Hope for Portland re: open bike paths and safer cycling

This organization might be able to help the community make inroads in keeping our bike paths clear and safe and reducing traffic violence.
Check out the video!

https://peopleforportland.org/

I can’t support an organization when I don’t know who created and is funding it.

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From what little I can find out about this group, it’s a “dark money” group. Their website does a good job of stating some of our problems: homelessness, trash everywhere, “police reform”, etc. But it doesn’t offer any solutions other than to “demand action” from elected officials. Just my personal opinion, it seems like one of those insidious right wing groups intended to capitalize on and inflame existing dissatisfaction in order to try and make responsible governing harder than it already is.

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I think the use of “dark money” isn’t exactly accurate and seems to be a misguided attempt put to cast a pall on what seems to be a good effort.
One of the supporters is Tim Boyle CEO and president of Columbia Sporting goods.
Here is what he said:
“ Boyle said some Columbia Sportswear Company employees cited problems in the city as the reason they were leaving, and some potential hires turned down jobs they should have worked in the city.

“I’m more than happy to talk about this out loud and put my name on my loudness,” said Boyle. “I’m not a black money person.”

Also, the campaign is be organized by Kevin Looper (a longtime Democratic strategist) and Dan Lavey a Portland based political strategist who helped MLS soccer becomes a reality in Portland.

Tim Boyle

Kevin Looper
https://wheelhousenw.com/

Dan Lavey

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Steve,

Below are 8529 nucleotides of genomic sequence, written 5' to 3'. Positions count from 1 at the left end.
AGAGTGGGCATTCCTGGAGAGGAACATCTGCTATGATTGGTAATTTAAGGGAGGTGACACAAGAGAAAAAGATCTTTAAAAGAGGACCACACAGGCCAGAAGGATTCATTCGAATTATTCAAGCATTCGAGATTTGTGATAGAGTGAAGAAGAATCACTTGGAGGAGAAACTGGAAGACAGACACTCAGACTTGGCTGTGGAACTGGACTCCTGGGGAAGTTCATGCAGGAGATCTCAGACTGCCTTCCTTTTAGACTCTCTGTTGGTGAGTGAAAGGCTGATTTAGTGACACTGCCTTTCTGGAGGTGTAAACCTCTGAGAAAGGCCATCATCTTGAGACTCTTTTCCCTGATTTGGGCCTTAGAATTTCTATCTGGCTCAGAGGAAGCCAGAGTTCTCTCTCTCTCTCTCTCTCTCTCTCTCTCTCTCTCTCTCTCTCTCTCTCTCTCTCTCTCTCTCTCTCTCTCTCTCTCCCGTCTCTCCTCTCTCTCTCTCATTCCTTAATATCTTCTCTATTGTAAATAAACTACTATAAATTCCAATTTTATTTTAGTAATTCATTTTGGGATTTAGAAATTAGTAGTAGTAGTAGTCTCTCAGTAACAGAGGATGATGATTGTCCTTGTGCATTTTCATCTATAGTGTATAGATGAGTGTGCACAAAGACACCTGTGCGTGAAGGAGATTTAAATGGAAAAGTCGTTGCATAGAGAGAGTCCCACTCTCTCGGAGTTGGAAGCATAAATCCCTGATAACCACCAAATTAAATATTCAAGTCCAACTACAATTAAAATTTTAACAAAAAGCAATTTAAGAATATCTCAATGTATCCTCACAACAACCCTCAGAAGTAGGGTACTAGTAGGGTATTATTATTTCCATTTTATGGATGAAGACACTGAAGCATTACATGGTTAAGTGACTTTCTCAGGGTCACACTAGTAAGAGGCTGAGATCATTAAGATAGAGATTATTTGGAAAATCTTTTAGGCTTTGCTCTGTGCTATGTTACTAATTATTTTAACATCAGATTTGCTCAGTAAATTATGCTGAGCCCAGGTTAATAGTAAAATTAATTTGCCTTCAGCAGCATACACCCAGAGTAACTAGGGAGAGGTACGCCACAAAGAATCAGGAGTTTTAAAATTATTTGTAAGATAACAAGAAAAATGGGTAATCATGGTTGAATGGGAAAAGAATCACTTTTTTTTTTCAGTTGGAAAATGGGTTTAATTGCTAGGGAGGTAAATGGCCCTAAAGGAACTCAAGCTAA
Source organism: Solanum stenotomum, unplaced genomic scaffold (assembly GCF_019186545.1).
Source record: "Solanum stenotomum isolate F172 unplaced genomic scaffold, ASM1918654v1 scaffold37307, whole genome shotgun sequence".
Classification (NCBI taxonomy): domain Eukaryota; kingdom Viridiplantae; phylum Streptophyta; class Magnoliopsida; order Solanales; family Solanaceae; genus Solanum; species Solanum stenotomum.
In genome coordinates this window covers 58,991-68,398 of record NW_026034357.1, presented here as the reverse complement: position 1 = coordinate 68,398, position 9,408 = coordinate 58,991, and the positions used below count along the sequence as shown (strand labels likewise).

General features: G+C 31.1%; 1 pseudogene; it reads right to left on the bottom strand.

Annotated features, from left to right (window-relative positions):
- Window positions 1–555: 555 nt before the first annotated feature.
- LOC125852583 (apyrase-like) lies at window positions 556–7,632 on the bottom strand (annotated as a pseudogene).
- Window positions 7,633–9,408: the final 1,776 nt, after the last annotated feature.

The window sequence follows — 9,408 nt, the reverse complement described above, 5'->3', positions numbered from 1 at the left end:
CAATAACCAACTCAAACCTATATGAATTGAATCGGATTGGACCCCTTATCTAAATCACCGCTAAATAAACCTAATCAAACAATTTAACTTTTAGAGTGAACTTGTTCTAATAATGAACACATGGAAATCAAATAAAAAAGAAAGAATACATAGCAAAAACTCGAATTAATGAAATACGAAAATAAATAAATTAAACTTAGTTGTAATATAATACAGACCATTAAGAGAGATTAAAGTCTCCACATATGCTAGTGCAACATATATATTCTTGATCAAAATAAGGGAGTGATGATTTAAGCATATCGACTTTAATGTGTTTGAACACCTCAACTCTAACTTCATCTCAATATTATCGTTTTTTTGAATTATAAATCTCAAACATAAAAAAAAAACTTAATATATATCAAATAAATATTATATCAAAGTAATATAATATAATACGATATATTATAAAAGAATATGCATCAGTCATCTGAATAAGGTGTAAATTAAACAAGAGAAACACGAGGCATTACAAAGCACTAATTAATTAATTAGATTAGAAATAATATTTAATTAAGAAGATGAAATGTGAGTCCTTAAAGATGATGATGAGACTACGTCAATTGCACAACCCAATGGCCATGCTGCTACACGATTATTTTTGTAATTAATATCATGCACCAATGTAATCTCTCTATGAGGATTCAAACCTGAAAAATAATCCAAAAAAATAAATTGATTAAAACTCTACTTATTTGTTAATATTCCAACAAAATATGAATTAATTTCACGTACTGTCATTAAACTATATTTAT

I get that. See other reply below for more details. I’m sure some supporters are fearful to come out for anything that might be considered “law and order” in Portland for fear of being crucified by far left extremists.

Anarchists have attacked the home of a sitting city council member and he agrees with most of their rubbish! They have attacked multiple churches, the Oregon Historical Soicety, the Boys and Girls club, firebombed public school’s food trucks/buildings and even attacked police stations. I would like it to be more transparent as well but I can understand their caution. At least Tim Boyle CEO and President of Columbia Sportswear has voiced his support.

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bryanmorris,
One of the principal organizers (Kevin Looper) is a longtime Democratic strategist. I agree it could be more transparent (and hopefully it will become more so) but it certainly does NOT seem like a right wing group as you suggest.

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When a political action group has the money to produce a slick marketing campaign and run ads on tv, in order to get my support I want to know who 1. founded the organization and 2. is funding it. So far we have some “supporters” and the names of two political strategists these unnamed people hired.